Northern Illinois University alumnus Kenneth Womack makes writing seem easy, considering he has more than 25 books to his credit as an author and editor.
After a year of touring the country to share stories about the Beatles, Womack has just released “The Beatles Encyclopedia: Everything Fab Four” to celebrate the 50th anniversary of the group’s appearance on The Ed Sullivan Show.
The book addresses the lives and works of the Beatles.
From Abbey Road to Zapple Records, the two-volume encyclopedia is a comprehensive study of the band’s musical fusion and cultural impact. It also focuses on the wide array of people and places associated with the band’s achievements.
Another Beatles book that Womack has written is “Long and Winding Roads,” which maps the group’s development, and he has edited two Beatles books.
Born two years after the Beatles appeared on The Ed Sullivan Show, Womack is regarded as an expert on the band’s history. During his Beatlemania tour across the U.S., he talked about the foursome’s musical development from the early years until their breakup in 1969.
As a teacher and writer, he has received many awards, including the Distinguished Alumnus Award from the NIU College of Liberal Arts and Sciences in 2009.
For the 2013-2014 academic year, Womack was named Penn State University’s laureate. He teaches English and integrative arts and serves as senior associate dean for academic affairs at Penn State’s Altoona campus.
As a laureate, he is responsible for one academic year to bring an enhanced level of social, cultural, artistic and human perspective and awareness to diverse audiences. Living up to that responsibility, he has helped organize an international Beatles celebration, which occurred earlier this month at the Altoona campus.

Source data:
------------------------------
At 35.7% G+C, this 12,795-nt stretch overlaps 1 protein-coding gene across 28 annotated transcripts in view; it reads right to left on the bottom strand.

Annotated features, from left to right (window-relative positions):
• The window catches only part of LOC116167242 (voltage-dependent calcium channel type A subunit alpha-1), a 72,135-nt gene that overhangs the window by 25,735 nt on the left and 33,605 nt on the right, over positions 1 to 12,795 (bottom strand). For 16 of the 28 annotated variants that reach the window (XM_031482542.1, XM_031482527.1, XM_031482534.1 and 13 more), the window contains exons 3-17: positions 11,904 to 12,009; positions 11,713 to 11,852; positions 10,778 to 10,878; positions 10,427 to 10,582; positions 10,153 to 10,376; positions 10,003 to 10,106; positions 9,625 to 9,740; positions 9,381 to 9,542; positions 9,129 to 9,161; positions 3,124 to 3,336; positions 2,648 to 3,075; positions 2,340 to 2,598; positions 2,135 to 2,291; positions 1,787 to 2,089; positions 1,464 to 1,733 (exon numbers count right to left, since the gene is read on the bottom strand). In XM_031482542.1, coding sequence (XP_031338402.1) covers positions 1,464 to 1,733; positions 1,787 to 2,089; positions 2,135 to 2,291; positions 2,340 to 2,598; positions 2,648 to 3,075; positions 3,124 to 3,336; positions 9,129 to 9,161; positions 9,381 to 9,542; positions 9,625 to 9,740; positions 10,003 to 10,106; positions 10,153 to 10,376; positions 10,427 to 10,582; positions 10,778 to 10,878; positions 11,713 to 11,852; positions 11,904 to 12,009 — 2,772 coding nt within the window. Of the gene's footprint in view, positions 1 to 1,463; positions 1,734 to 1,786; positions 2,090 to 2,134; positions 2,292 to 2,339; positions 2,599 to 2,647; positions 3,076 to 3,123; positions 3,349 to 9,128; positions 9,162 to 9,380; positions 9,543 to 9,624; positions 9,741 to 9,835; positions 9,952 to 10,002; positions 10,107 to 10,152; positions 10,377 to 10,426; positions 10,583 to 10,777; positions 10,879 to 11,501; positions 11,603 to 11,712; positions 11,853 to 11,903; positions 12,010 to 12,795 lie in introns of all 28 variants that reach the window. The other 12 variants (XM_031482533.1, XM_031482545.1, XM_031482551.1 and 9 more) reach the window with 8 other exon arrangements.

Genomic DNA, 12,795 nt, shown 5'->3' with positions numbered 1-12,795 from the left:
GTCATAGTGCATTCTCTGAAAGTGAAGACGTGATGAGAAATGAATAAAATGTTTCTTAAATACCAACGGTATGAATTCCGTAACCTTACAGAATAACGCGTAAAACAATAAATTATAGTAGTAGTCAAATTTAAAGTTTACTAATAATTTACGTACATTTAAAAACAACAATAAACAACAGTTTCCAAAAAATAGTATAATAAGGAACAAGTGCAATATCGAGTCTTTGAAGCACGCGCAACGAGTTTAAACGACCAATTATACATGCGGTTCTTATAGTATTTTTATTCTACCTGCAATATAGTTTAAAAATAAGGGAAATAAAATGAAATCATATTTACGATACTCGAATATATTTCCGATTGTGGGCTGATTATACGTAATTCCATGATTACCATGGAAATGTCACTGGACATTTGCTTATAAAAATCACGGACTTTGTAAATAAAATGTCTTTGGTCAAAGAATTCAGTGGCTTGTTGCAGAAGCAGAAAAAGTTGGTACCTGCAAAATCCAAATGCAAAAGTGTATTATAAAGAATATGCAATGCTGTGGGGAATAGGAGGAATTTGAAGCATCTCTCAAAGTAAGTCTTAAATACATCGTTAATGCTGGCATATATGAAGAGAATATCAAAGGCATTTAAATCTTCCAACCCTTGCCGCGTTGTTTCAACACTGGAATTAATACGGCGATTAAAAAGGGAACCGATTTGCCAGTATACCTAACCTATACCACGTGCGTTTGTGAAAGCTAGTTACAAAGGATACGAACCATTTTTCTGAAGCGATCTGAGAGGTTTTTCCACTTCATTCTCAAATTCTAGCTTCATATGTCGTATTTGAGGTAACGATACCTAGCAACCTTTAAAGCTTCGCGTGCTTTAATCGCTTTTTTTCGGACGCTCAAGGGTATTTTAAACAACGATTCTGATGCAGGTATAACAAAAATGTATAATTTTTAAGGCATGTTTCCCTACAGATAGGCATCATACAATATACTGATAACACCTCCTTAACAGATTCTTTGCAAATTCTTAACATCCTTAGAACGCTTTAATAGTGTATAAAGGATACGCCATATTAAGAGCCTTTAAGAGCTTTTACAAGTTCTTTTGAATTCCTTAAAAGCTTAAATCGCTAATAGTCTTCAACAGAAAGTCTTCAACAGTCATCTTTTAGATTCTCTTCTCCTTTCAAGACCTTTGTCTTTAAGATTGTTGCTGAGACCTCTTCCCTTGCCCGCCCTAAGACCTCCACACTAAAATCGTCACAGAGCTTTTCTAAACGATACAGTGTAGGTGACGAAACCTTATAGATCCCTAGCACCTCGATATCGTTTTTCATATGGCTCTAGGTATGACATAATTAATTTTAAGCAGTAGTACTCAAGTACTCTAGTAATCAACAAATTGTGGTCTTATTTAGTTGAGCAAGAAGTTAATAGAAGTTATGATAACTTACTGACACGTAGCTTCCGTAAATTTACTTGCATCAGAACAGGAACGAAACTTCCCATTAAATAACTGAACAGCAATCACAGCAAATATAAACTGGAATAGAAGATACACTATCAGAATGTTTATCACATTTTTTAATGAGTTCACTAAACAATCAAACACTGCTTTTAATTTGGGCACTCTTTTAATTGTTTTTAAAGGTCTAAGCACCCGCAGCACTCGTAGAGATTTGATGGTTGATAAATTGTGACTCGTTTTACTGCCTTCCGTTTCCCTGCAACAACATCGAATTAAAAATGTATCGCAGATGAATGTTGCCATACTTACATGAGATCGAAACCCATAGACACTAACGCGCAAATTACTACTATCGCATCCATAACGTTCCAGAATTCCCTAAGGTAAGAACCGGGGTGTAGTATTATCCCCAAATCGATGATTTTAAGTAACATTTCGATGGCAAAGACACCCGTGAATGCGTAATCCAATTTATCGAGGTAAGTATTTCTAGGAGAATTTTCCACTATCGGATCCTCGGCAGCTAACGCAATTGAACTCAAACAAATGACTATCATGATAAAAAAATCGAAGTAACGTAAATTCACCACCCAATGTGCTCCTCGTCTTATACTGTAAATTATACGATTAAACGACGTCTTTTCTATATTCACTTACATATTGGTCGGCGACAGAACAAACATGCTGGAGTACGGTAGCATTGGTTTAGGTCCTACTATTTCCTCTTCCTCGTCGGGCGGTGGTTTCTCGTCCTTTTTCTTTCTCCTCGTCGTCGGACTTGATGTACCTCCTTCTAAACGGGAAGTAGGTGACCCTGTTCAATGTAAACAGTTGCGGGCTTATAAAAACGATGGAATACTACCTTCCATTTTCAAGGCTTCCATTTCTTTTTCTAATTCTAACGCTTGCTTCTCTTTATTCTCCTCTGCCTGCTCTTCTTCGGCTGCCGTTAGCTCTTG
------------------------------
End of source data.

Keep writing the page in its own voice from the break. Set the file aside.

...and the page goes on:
“The Restaurant at the End of the World” (2012) earned him a gold medal for best regional fiction from the Independent Publisher Book Awards. It is based on the tragic lives of 28 real-life characters who worked in the Windows on the World restaurant at the top of the World Trade Center.
“John Doe No. 2 and the Dreamland Motel” (2010, NIU Press) won bronze for literary fiction from ForeWord Reviews. This book is about the man that was supposed to be Timothy McVeigh’s accomplice in the Oklahoma City bombing.
“I believe that you have to be relentless to pursue writing as a vocation,” Womack said in a recent interview. “I think that under any circumstances – the best of circumstances – writers will their characters and storyline into being. It is a powerful but inherently difficult act.”
In addition to studying the Russian language and literature at the Moscow Institute of Communications, he earned bachelor’s and master’s degrees in English from Texas A&M University and a doctorate in English from NIU.